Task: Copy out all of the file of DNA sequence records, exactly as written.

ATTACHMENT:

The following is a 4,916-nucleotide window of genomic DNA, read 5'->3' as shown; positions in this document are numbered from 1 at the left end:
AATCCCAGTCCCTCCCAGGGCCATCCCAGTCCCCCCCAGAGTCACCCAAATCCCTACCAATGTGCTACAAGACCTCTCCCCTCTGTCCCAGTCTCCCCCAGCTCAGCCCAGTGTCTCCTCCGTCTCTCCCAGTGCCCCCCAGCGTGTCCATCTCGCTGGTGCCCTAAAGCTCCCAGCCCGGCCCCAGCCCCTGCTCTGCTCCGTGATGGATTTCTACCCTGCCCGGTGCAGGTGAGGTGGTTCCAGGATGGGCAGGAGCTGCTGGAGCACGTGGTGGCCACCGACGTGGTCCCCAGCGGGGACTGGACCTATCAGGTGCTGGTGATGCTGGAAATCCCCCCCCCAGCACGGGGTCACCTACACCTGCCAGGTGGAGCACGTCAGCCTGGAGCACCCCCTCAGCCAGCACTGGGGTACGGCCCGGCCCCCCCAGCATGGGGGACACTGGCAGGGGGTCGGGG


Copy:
The following is a 4,916-nucleotide window of genomic DNA, read 5'->3' as shown; positions in this document are numbered from 1 at the left end:
AATCCCAGTCCCTCCCAGGGCCATCCCAGTCCCCCCCAGAGTCACCCAAATCCCTACCAATGTGCTACAAGACCTCTCCCCTCTGTCCCAGTCTCCCCCAGCTCAGCCCAGTGTCTCCTCCGTCTCTCCCAGTGCCCCCCAGCGTGTCCATCTCGCTGGTGCCCTAAAGCTCCCAGCCCGGCCCCAGCCCCTGCTCTGCTCCGTGATGGATTTCTACCCTGCCCGGTGCAGGTGAGGTGGTTCCAGGATGGGCAGGAGCTGCTGGAGCACGTGGTGGCCACCGACGTGGTCCCCAGCGGGGACTGGACCTATCAGGTGCTGGTGATGCTGGAAATCCCCCCCCCAGCACGGGGTCACCTACACCTGCCAGGTGGAGCACGTCAGCCTGGAGCACCCCCTCAGCCAGCACTGGGGTACGGCCCGGCCCCCCCAGCATGGGGGACACTGGCAGGGGGTCGGGG